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Lecture 2

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Shawn Lehman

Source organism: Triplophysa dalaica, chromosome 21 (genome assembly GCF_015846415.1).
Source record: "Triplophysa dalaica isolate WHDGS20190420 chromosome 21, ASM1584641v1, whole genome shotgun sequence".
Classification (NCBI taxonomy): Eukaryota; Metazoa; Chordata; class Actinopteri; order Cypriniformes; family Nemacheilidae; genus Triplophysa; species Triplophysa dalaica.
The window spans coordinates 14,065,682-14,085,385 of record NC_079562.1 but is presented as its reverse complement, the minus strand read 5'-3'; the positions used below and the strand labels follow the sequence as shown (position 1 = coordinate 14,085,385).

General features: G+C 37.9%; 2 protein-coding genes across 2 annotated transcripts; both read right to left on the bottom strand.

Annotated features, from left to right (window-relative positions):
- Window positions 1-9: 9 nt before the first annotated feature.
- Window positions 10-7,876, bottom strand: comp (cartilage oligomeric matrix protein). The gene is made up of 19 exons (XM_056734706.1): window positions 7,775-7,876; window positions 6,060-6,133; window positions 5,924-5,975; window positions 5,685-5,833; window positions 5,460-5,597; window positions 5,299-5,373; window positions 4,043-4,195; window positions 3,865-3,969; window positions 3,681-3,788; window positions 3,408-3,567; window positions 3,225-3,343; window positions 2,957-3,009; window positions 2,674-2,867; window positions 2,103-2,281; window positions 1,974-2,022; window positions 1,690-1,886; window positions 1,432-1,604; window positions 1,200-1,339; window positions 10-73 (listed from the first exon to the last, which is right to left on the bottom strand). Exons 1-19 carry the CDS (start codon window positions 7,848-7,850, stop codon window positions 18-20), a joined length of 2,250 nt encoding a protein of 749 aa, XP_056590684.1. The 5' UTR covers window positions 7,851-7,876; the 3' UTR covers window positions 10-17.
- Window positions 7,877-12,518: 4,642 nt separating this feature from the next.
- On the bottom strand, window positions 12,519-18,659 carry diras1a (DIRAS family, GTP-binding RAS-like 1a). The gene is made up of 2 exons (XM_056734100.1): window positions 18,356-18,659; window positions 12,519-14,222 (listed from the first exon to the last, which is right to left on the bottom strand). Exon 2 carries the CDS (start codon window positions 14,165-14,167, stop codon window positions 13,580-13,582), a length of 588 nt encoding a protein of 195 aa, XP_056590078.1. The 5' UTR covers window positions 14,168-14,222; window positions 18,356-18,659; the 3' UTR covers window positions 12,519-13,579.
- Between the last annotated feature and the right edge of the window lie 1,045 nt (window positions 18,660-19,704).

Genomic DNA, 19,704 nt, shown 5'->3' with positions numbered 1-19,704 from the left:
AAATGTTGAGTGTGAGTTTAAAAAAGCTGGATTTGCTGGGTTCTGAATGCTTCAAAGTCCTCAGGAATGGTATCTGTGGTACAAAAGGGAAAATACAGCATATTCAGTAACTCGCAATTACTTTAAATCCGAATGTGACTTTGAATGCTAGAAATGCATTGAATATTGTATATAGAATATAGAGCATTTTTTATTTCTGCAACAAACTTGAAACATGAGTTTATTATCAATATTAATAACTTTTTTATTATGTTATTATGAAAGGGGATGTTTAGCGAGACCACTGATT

ANT333 Lecture 2 - Review of Living Primates & Systematics: Strepsirhines. *Know cladistics chart Modern Gradistic View of Primate Classification Strepsirhines  Many aspects of the teeth, skulls, and limbs of strepsirhines are similar to those found in primates of the Eocene epoch (50-40 MYA).  It is the retention of primitive features that characterize strepsirhines.  Not “primitive”, their traits have allowed them to survive for many years without having to change Strepsirhines United by 3 Specialized Features of “Hard Anatomy” 1. Tooth Comb - Lower incisors, used for grooming 2. Laterally flaring talus - Heel bone 3. Grooming claw on second digit of feet. - The rest are nails Skull of Strepsirhines: Retains Primitive Primate Features  Simple postorbital bar (without postorbital closure)  Relatively small braincase – compared to haplorhines  Primitive mammalian nasal region with a sphenoid recess o Nose sticks out – rely more on olfaction o Wet rhinarium Strepsirhine Reproductive System: Primitive Primate Characteristics  At least two pairs of nipples  A bicornate uterus - two sides - primitive  Epitheliochorial type of placentation Families of Extant Strepsirhines Madagascar _________ Africa ___________ Asia - Cheirogaleids - Lorises - Lorises - Lemurids - Galagos - Indriids - Lepilemurids - Daubentoniids Five families in Lemuroidea (Malagasy lemurs) 1). Cheirogaleidae 2). Lemuridae 3). Lepilemuridae “-idea” ending = family 4). Indriidae 5). Daubentaniidae 1 I. Family Cheirogalidae  Five extant genera: 1). Microcebus – Mouse lemur 2). Mirza – Coquerel’s Dwarf lemur 3). Cheirogeleus – Dwarf lemur 4). Phaner – Fork-marked lemur 5). Allocebus – Hairy-eared dwarf lemur Family Cheirogaleidae: 1. Genus Microcebus  Smallest living primates (23-60 g)  Nocturnal, most active just after nightfall and before sunrise  Omnivorous (insects, fruit, nectar).  Solitary foragers & seasonal breeders  Abundant  Massive Predation  Five fingers 2. Genus Mirza  Mirza (300-325 g) substantially bigger than Microcebus  Found higher in forest, tend to prefer thicker and taller trees  Diet is similar to Microcebus expect Mirza eat more gum 3. Genus Cheirogaleus  C. medius group (280 g) found in western & southern dry forests, C. major group (360-440 g) in humid forests of eastern and southern Madagascar.  Five months in hibernation  Primarily frugivorous, supplement diet with insects and leaves  Store fat in tails  All Cheirogalids hibernate for months of each year  Pollinate flowers 4. Genus Phaner  Largest cheirogaleid (460 g)  Specialized gum feeders  Long procumbent incisors, long canines, long narrow tongue, large caecum (digestive system allows for fermentation, & keeled fingernails 5. Genus Allocebus  Rediscovered in the late 1980s in NE Madagascar  Weighs 84 - 92 g  Little
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